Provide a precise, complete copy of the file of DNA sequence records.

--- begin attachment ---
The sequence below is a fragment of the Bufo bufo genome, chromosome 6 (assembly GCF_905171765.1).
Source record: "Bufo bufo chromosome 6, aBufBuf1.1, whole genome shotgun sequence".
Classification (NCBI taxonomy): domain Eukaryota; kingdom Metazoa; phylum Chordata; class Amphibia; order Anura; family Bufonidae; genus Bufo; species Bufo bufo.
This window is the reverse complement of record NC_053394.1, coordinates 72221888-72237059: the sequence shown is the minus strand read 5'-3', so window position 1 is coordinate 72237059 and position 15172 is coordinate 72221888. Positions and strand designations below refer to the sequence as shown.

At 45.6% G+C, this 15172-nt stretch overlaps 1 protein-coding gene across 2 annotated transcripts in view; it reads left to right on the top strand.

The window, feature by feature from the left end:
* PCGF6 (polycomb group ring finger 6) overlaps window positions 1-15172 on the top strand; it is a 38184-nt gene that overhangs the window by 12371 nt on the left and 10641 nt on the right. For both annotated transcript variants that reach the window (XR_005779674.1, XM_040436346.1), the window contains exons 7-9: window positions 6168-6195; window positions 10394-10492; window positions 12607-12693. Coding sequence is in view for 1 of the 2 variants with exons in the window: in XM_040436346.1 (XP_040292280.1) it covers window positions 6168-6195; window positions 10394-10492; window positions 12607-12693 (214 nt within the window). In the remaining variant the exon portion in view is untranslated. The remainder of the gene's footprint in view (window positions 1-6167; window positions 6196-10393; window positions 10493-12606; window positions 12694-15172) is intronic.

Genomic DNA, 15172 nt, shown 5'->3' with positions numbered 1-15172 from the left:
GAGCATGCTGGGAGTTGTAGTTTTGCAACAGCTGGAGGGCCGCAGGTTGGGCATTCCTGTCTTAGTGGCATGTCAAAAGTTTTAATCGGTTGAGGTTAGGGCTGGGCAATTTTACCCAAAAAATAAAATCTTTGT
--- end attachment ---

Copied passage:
The sequence below is a fragment of the Bufo bufo genome, chromosome 6 (assembly GCF_905171765.1).
Source record: "Bufo bufo chromosome 6, aBufBuf1.1, whole genome shotgun sequence".
Classification (NCBI taxonomy): domain Eukaryota; kingdom Metazoa; phylum Chordata; class Amphibia; order Anura; family Bufonidae; genus Bufo; species Bufo bufo.
This window is the reverse complement of record NC_053394.1, coordinates 72221888-72237059: the sequence shown is the minus strand read 5'-3', so window position 1 is coordinate 72237059 and position 15172 is coordinate 72221888. Positions and strand designations below refer to the sequence as shown.

At 45.6% G+C, this 15172-nt stretch overlaps 1 protein-coding gene across 2 annotated transcripts in view; it reads left to right on the top strand.

The window, feature by feature from the left end:
* PCGF6 (polycomb group ring finger 6) overlaps window positions 1-15172 on the top strand; it is a 38184-nt gene that overhangs the window by 12371 nt on the left and 10641 nt on the right. For both annotated transcript variants that reach the window (XR_005779674.1, XM_040436346.1), the window contains exons 7-9: window positions 6168-6195; window positions 10394-10492; window positions 12607-12693. Coding sequence is in view for 1 of the 2 variants with exons in the window: in XM_040436346.1 (XP_040292280.1) it covers window positions 6168-6195; window positions 10394-10492; window positions 12607-12693 (214 nt within the window). In the remaining variant the exon portion in view is untranslated. The remainder of the gene's footprint in view (window positions 1-6167; window positions 6196-10393; window positions 10493-12606; window positions 12694-15172) is intronic.

Genomic DNA, 15172 nt, shown 5'->3' with positions numbered 1-15172 from the left:
GAGCATGCTGGGAGTTGTAGTTTTGCAACAGCTGGAGGGCCGCAGGTTGGGCATTCCTGTCTTAGTGGCATGTCAAAAGTTTTAATCGGTTGAGGTTAGGGCTGGGCAATTTTACCCAAAAAATAAAATCTTTGT